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  1. BACKGROUND Charles Darwin’s  Descent of Man, and Selection in Relation to Sex  tackled the two main controversies arising from the Origin of Species:  the evolution of humans from animal ancestors and the evolution of sexual ornaments. Most of the book focuses on the latter, Darwin’s theory of sexual selection. Research since supports his conjecture that songs, perfumes, and intricate dances evolve because they help secure mating partners. Evidence is overwhelming for a primary role of both male and female mate choice in sexual selection—not only through premating courtship but also through intimate interactions during and long after mating. But what makes one prospective mate more enticing than another? Darwin, shaped by misogyny and sexual prudery, invoked a “taste for the beautiful” without speculating on the origin of the “taste.” How to explain when the “final marriage ceremony” is between two rams? What of oral sex in bats, cloacal rubbing in bonobos, or the sexual spectrum in humans, all observable in Darwin’s time? By explaining desire through the lens of those male traits that caught his eyes and those of his gender and culture, Darwin elided these data in his theory of sexual evolution. Work since Darwin has focused on howmore »traits and preferences coevolve. Preferences can evolve even if attractive signals only predict offspring attractiveness, but most attention has gone to the intuitive but tenuous premise that mating with gorgeous partners yields vigorous offspring. By focusing on those aspects of mating preferences that coevolve with male traits, many of Darwin’s influential followers have followed the same narrow path. The sexual selection debate in the 1980s was framed as “good genes versus runaway”: Do preferences coevolve with traits because traits predict genetic benefits, or simply because they are beautiful? To the broader world this is still the conversation. ADVANCES Even as they evolve toward ever-more-beautiful signals and healthier offspring, mate-choice mechanisms and courter traits are locked in an arms race of coercion and resistance, persuasion and skepticism. Traits favored by sexual selection often do so at the expense of chooser fitness, creating sexual conflict. Choosers then evolve preferences in response to the costs imposed by courters. Often, though, the current traits of courters tell us little about how preferences arise. Sensory systems are often tuned to nonsexual cues like food, favoring mating signals resembling those cues. And preferences can emerge simply from selection on choosing conspecifics. Sexual selection can therefore arise from chooser biases that have nothing to do with ornaments. Choice may occur before mating, as Darwin emphasized, but individuals mate multiple times and bias fertilization and offspring care toward favored partners. Mate choice can thus occur in myriad ways after mating, through behavioral, morphological, and physiological mechanisms. Like other biological traits, mating preferences vary among individuals and species along multiple dimensions. Some of this is likely adaptive, as different individuals will have different optimal mates. Indeed, mate choice may be more about choosing compatible partners than picking the “best” mate in the absolute sense. Compatibility-based choice can drive or reinforce genetic divergence and lead to speciation. The mechanisms underlying the “taste for the beautiful” determine whether mate choice accelerates or inhibits reproductive isolation. If preferences are learned from parents, or covary with ecological differences like the sensory environment, then choice can promote genetic divergence. If everyone shares preferences for attractive ornaments, then choice promotes gene flow between lineages. OUTLOOK Two major trends continue to shift the emphasis away from male “beauty” and toward how and why individuals make sexual choices. The first integrates neuroscience, genomics, and physiology. We need not limit ourselves to the feathers and dances that dazzled Darwin, which gives us a vastly richer picture of mate choice. The second is that despite persistent structural inequities in academia, a broader range of people study a broader range of questions. This new focus confirms Darwin’s insight that mate choice makes a primary contribution to sexual selection, but suggests that sexual selection is often tangential to mate choice. This conclusion challenges a persistent belief with sinister roots, whereby mate choice is all about male ornaments. Under this view, females evolve to prefer handsome males who provide healthy offspring, or alternatively, to express flighty whims for arbitrary traits. But mate-choice mechanisms also evolve for a host of other reasons Understanding mate choice mechanisms is key to understanding how sexual decisions underlie speciation and adaptation to environmental change. New theory and technology allow us to explicitly connect decision-making mechanisms with their evolutionary consequences. A century and a half after Darwin, we can shift our focus to females and males as choosers, rather than the gaudy by-products of mate choice. Mate choice mechanisms across domains of life. Sensory periphery for stimulus detection (yellow), brain for perceptual integration and evaluation (orange), and reproductive structures for postmating choice among pollen or sperm (teal). ILLUSTRATION: KELLIE HOLOSKI/ SCIENCE« less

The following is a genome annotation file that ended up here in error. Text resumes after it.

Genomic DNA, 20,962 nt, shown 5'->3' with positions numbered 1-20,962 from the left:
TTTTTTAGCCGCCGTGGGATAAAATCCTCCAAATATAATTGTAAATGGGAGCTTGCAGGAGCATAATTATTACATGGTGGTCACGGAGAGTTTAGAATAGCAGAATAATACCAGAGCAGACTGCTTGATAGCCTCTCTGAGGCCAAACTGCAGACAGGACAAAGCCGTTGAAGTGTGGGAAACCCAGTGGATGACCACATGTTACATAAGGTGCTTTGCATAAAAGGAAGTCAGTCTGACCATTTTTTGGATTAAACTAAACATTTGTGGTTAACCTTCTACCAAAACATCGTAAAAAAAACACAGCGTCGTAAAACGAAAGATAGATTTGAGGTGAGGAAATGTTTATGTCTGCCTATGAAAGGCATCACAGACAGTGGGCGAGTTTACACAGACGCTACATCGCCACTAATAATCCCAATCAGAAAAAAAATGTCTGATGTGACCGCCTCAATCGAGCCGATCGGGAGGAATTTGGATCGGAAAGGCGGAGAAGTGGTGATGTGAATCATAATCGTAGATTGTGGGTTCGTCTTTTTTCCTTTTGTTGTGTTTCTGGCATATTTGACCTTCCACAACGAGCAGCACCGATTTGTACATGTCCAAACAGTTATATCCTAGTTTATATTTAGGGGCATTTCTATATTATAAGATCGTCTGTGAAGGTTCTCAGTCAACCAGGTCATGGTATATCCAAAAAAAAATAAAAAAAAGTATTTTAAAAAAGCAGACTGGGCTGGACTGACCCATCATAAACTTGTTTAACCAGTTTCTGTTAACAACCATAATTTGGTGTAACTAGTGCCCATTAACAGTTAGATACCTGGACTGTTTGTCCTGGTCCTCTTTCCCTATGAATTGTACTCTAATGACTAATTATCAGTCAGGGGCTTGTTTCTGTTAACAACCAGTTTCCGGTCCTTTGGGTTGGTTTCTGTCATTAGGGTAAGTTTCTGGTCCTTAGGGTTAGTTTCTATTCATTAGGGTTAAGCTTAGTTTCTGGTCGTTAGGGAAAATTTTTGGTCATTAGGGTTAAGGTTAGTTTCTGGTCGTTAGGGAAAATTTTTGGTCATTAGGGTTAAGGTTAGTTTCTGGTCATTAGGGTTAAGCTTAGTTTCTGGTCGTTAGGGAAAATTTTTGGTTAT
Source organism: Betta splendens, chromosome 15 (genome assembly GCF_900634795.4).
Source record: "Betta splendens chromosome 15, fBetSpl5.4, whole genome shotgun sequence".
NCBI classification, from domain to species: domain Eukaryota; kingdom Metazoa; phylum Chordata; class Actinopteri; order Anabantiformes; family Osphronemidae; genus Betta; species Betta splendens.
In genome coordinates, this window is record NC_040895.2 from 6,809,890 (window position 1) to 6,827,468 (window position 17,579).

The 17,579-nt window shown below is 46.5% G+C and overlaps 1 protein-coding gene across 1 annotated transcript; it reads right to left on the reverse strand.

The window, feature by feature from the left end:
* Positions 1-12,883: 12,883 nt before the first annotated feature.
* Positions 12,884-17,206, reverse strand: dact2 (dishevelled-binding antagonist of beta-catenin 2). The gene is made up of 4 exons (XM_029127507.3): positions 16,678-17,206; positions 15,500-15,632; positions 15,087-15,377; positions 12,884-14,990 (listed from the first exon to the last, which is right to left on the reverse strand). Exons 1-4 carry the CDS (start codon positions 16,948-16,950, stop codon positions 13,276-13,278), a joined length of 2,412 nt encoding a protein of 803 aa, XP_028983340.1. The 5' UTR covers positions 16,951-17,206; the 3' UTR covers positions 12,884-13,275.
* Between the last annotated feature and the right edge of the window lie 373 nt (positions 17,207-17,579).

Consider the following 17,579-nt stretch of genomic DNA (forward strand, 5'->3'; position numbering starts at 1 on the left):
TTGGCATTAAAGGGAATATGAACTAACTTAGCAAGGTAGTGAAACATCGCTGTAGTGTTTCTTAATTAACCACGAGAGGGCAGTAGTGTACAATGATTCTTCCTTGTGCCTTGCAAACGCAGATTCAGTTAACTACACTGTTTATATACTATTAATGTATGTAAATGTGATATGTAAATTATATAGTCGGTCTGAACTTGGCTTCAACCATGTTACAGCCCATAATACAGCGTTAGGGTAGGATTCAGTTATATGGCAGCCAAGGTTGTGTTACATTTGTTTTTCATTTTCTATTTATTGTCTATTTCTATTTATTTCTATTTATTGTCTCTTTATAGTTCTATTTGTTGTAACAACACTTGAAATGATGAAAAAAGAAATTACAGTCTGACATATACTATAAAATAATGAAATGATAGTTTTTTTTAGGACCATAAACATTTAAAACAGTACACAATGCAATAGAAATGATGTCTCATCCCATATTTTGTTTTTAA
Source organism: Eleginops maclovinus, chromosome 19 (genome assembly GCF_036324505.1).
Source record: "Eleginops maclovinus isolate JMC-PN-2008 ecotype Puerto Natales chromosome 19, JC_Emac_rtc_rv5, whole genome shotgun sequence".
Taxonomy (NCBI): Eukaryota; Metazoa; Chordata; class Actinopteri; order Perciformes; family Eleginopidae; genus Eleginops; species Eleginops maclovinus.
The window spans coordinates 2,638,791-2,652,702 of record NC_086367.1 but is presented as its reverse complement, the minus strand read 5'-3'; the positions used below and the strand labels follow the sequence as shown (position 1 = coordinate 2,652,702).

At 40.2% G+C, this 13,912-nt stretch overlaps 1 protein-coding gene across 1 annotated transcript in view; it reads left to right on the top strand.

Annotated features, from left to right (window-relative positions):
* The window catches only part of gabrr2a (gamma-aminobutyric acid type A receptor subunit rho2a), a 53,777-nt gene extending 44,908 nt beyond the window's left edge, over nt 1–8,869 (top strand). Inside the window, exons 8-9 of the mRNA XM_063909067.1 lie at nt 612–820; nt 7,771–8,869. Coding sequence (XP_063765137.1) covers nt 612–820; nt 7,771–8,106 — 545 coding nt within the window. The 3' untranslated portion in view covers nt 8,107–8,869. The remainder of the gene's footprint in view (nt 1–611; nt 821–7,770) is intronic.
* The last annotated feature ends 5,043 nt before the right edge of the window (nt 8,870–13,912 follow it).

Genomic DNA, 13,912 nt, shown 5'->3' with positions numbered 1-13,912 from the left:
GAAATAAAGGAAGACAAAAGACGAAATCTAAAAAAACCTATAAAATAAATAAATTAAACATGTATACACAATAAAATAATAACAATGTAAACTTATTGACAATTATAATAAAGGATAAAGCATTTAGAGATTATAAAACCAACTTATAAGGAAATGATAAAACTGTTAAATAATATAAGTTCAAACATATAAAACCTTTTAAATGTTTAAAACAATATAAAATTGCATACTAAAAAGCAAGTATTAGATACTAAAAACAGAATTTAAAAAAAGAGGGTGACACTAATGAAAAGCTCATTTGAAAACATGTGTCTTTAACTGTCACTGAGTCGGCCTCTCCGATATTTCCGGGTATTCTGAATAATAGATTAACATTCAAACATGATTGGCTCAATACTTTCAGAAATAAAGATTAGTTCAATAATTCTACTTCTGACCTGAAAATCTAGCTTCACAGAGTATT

2. Abstract Background